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weighted curves in audio...

I was looking this up on wikipedia and was wondering if the ITU-R 468-weighting (combined with a C-weighted curve) is better than an A-weighted (C-weighted curve) for loudness estimation. The article had that the ITU-R 468 was tested differently than the A-weighting. (A-weighting was tested with pure tones.)
I think the replaygain site said that it used a C+A weighted curve... 
It seems pretty interesting to see the difference between the two...

weighted curves in audio...

Reply #1
I was looking this up on wikipedia and was wondering if the ITU-R 468-weighting (combined with a C-weighted curve) is better than an A-weighted (C-weighted curve) for loudness estimation. The article had that the ITU-R 468 was tested differently than the A-weighting. (A-weighting was tested with pure tones.)
I think the replaygain site said that it used a C+A weighted curve...  :huh:
It seems pretty interesting to see the difference between the two...

Briefly, loudness estimation of what?  ITU-R 468 is an appropriate, indeed probably the best, weighting for measuring low level noise, that is, noise that is much quieter than the desired audio.  For that purpose in fact, A-weighting, although widely used, does not correlate with subjective impression as well.  On the other hand, if you are interested in the loudness of the desired audio at intermediate levels, say speech, something a few tens of dB louder than the background noise, then A-weighting gives a reasonable answer.  For still louder things, jet engines or rock concerts, still other weighting curves will correlate with the pain more closely.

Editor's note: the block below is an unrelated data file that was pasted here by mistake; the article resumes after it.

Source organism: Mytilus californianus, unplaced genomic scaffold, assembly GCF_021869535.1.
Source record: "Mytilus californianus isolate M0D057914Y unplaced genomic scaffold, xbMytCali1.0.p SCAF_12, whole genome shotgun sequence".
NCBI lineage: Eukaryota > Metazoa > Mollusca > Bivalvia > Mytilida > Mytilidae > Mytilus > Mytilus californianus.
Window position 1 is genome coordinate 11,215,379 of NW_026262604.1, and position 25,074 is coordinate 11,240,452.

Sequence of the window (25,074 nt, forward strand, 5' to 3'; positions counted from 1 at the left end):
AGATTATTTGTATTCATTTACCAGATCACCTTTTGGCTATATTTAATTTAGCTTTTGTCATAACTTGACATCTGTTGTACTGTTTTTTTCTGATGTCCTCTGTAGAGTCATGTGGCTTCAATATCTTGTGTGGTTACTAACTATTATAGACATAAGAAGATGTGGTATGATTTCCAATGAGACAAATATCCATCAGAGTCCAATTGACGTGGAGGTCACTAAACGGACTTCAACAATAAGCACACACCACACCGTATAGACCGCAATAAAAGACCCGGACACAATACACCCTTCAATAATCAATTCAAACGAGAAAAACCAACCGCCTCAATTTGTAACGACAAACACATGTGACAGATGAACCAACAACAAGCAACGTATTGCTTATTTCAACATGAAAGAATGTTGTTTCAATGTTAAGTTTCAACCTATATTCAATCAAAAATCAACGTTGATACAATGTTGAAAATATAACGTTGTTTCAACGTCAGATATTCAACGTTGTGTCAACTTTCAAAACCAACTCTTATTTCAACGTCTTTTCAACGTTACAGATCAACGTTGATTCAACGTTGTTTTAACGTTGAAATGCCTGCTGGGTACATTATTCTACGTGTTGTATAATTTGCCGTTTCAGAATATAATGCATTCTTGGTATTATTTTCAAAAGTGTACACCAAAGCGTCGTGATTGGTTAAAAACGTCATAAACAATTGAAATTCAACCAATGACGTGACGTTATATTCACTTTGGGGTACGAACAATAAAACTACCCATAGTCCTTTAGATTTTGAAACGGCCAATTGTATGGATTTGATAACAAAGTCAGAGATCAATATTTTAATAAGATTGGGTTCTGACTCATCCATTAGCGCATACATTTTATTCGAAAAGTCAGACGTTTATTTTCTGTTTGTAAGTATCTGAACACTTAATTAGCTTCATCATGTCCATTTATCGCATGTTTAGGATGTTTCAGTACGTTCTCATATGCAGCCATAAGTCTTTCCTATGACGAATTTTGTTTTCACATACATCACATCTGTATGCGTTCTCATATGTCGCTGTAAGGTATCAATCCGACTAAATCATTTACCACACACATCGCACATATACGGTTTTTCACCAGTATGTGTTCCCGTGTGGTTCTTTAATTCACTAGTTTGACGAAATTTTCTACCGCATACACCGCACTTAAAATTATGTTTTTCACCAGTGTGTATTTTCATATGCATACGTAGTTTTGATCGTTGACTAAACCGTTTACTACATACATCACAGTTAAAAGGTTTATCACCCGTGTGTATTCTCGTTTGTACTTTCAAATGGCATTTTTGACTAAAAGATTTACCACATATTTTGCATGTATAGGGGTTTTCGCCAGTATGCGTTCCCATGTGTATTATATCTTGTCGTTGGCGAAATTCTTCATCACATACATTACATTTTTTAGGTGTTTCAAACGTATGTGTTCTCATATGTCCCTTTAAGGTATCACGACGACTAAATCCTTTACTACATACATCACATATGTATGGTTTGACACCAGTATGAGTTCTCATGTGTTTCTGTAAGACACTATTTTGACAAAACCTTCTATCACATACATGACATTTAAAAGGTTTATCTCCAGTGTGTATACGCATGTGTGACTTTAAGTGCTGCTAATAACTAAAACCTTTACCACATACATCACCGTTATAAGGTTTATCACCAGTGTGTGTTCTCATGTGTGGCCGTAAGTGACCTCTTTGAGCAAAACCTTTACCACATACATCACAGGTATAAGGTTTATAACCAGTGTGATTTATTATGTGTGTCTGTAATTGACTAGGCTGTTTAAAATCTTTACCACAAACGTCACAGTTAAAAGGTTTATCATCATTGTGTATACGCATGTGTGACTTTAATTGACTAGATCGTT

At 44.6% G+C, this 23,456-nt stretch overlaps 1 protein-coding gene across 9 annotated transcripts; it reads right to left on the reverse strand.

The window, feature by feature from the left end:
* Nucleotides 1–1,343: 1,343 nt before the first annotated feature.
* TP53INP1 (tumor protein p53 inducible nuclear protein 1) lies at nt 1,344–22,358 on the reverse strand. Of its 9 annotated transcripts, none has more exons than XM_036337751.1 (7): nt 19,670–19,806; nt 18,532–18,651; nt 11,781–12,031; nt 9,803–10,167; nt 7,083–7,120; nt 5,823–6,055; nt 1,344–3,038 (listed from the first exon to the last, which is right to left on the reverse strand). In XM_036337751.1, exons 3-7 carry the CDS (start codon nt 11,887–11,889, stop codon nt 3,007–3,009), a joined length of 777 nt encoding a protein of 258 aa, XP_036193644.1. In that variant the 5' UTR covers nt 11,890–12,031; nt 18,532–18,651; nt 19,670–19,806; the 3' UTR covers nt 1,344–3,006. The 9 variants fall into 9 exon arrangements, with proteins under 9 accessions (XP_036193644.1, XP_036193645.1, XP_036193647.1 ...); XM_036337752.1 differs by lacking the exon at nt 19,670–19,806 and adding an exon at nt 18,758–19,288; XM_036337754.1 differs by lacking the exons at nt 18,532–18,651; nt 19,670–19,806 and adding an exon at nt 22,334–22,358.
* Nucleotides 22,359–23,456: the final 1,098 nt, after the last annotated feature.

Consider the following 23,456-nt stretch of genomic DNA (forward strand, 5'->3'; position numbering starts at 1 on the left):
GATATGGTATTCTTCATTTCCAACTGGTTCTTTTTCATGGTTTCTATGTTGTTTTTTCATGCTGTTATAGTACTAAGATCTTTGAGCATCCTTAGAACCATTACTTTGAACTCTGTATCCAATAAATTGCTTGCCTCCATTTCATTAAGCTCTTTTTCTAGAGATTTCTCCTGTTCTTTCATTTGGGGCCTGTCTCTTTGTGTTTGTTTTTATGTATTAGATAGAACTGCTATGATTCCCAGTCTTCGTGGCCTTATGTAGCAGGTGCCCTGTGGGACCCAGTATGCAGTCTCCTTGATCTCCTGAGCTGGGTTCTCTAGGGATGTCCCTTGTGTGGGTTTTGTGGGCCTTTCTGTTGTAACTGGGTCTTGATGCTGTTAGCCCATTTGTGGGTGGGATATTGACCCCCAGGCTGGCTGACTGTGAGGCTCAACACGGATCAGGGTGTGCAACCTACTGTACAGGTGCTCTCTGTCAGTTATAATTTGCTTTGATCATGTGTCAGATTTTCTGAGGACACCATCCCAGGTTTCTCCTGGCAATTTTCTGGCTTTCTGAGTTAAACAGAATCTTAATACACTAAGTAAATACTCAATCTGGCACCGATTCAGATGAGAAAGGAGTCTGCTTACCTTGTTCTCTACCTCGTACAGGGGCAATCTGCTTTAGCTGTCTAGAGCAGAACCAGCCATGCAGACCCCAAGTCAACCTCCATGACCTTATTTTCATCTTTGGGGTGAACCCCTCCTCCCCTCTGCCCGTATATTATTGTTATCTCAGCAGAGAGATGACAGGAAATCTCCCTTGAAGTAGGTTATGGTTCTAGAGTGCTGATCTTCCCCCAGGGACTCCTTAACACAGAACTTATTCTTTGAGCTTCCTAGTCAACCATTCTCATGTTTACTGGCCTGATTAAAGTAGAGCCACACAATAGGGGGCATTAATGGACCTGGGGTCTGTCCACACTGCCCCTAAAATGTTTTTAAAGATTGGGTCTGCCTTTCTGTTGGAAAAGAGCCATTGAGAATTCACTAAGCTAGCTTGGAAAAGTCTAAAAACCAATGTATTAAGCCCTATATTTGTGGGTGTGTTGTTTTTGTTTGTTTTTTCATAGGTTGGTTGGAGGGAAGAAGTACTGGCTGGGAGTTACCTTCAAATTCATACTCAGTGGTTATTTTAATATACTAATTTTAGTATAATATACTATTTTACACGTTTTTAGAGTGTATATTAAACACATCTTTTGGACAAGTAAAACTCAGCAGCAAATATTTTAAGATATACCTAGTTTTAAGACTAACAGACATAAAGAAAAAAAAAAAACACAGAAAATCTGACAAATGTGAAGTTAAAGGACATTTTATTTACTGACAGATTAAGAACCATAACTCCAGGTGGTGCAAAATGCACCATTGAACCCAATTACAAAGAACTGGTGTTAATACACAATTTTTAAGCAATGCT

Ken G, San Francisco

weighted curves in audio...

Reply #2
Are there any "unified" attempts?

It would be a lot easier to just have a single reading from the calibrated measuring device that applied a good linear weighting as a function of SPL.

-k

 

weighted curves in audio...

Reply #3
Are there any "unified" attempts?

It would be a lot easier to just have a single reading from the calibrated measuring device that applied a good linear weighting as a function of SPL.

-k


Well, alas truth is not easy!  Yes, of course there are other methods of measuring subjective loudness, as you put it, "unified" methods, but they are much more complex, requiring splitting the audio into narrow frequency bands, measuring the level in each, subjecting those levels to non-linear adjustments because of the non-linearity of human hearing and masking effects, and finally summing the result to a single figure.  No simple weighting filter will give good correlation with subjective loudness over a wide range of levels and frequencies.  Look at the Fletcher-Munson equal loudness curves; they are not equally spaced, or putting in another way, they have different shapes at different levels.  Furthermore they are for signals at one frequency at a time, and therefore do not show masking effects.

Ken G, San Francisco

 
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